Mom becomes activist to oppose Idaho Core

Stephanie Zimmerman’s chosen career path is motherhood. Her dedication to her job has forced her to branch out and become a political activist, website manager and event organizer.

“I had no desire to do this,” Zimmerman said. “I’m doing this because it’s what’s best for my kids.”

Stephanie photo
Stephanie Zimmerman

Zimmerman has jumped into one of the hottest education debates in our country — the implementation of Common Core Standards.

Forty-five states, including Idaho, have adopted Common Core. (Idaho labels them Idaho Core Standards). The standards were created to communicate and measure what is expected of each student at each grade level.

All Idaho teachers are required to teach to the standards this fall. Zimmerman is outraged. There are so many things wrong with these standards, she says, that she’s changed her world to build a coalition of opponents, in hopes of convincing Idaho education and political leaders to change course.

“I can read the documents and see what we signed up for and it really frustrates me that we would do this,” said Zimmerman. “I’d like to see an effort made to put the brakes on this. Let’s get it slowed down and look at it more closely.”

The parents of eight children — their oldest is 15 and the youngest was born in May — the Zimmermans are so frustrated by Idaho Core Standards that they plan to take the kids out of Meridian schools and home-school them this fall. Stephanie will instruct, and spend 20 hours a week fighting the implementation of the standards. That means she’ll be taking on some heavy hitters who have formed their own coalition in support of Idaho Core Standards, a group that includes the teachers’ union, big business groups and Idaho’s largest school districts.

“My kids are starting to resent the time I spend away from them, but they are very supportive,” Zimmerman said. “My husband has done more laundry this last month than he’s done our whole marriage. But these standards were going to affect my children in a very real way and my children are my job.”

Zimmerman clearly remembers when she first heard the words “Common Core Standards.” It was from her sister in Utah, wondering what Stephanie knew about them.

“I Googled it and thought if (Gov.) Butch Otter and (superintendent) Tom Luna signed up for it, it can’t be that bad,” said Zimmerman, a conservative who has openly supported both politicians. “I started doing serious research and then couldn’t sleep at night.”

Zimmerman can find a lot of problems with the standards, but she lists these as her primary concerns:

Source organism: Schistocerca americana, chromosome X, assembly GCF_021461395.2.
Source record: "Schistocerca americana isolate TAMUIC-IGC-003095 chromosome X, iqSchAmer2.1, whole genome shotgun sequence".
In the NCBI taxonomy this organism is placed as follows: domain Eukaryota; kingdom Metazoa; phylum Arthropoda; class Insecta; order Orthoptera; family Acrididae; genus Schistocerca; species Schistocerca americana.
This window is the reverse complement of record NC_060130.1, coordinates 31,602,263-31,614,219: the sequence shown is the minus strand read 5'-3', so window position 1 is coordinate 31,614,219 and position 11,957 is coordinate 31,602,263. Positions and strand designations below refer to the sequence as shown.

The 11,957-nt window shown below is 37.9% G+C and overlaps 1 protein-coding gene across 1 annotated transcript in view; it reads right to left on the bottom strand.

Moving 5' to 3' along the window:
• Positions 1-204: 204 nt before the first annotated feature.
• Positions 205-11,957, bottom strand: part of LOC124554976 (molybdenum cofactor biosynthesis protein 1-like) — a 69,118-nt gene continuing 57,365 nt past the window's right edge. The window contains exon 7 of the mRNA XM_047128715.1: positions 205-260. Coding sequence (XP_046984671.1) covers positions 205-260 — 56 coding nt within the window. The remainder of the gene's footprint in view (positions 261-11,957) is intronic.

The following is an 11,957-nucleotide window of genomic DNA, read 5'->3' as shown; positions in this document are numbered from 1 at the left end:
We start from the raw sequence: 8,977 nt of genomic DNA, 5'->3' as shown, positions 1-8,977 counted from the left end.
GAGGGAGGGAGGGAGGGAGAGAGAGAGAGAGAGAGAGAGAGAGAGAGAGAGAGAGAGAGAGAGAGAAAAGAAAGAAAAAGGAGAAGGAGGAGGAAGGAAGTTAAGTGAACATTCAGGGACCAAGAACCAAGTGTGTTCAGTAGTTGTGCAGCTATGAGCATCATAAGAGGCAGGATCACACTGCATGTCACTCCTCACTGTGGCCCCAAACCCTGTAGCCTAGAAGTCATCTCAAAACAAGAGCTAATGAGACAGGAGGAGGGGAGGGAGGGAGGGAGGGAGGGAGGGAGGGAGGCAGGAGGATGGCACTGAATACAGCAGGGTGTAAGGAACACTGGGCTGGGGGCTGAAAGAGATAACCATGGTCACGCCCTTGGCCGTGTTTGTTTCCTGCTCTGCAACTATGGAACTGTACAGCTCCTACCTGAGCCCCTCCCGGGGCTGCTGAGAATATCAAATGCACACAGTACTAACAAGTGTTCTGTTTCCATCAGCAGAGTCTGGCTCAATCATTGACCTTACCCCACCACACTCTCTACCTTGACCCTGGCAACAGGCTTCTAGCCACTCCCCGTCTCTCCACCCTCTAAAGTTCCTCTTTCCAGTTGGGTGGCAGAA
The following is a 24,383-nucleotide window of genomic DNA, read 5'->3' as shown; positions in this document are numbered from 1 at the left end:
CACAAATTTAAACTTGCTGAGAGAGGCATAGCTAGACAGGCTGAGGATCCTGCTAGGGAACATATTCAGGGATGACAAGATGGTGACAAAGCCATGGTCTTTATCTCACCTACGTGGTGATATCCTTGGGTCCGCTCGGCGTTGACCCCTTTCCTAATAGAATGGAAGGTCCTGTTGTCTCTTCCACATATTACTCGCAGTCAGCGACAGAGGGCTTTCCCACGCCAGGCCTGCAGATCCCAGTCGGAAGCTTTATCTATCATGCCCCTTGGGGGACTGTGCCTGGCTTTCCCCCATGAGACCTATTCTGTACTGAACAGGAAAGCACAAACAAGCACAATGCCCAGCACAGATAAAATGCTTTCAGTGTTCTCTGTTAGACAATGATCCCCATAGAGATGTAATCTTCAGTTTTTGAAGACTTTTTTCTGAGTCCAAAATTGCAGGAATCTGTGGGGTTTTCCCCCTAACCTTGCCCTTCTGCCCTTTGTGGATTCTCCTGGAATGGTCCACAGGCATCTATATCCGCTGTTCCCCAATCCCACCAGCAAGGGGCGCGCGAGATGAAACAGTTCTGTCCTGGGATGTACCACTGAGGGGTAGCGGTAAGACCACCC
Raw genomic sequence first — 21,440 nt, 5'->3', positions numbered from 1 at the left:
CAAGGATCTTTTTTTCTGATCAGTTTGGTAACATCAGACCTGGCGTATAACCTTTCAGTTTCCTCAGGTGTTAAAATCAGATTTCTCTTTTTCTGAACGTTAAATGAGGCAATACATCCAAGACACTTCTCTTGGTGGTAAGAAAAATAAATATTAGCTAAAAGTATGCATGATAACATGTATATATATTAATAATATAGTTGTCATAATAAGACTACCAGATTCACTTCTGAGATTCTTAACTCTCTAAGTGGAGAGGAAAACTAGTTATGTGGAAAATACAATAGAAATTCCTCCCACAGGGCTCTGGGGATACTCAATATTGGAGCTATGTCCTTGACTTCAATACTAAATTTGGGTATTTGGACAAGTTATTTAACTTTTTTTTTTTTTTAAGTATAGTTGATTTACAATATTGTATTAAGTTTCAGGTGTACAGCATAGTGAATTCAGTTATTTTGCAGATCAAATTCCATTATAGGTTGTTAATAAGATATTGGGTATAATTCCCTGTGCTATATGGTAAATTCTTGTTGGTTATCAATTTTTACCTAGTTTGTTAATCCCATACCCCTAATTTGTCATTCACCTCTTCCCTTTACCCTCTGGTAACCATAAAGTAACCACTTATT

• Testing collects data and then “someone else can access information about my children.”
  • There is no data that says these standards will work.
  • The standards track a career path for kids at a really young age. “That really bothers me.”

Her disdain for the standards has led her to do things she never expected — or wanted — to do:

  • Creating a website, Idahoans for Local Education, and all the content on it.
  • Testifying before legislators.
  • Contacting Otter and Luna.
  • Writing opinion articles for news organizations.
  • Organizing an informational event; she expects more than 100 people to attend Saturday’s event, and hear from a handful of national speakers.
  • Recruiting 20 to 30 parents to help “spread the word” about the standards.
  • Interviewing with multiple media outlets (she was recently quoted in Education Week).

“It is clear Mrs. Zimmerman is a dedicated parent who is passionate about her children’s education,” said Melissa McGrath, spokeswoman for the State Department of Education. “Even though we disagree with her on this issue, we respect her drive and her passion as a parent and an Idahoan.”

The  Zimmermans
Bill, Stepanie and their children Dellan, Kyrie, Taige, Heaton, Calem, Rowan, Merrick  and Lavinia (born in May).

Stephanie and her husband, Bill, met at Brigham Young University, where she receive her bachelor of arts in music. After college, the family relocated to the Boise area where Bill works in the mortgage industry.  Stephanie wanted to stay home raising children, gardening, cooking and sewing. There is no time to plant a garden this year.

“Our plan is to continue to educate community members and follow what’s happening in other states that are reversing course on adopting standards,” Zimmerman said. “It’s really hard to feel like you can make a difference, but I have to keep trying for my kids’ sake.”

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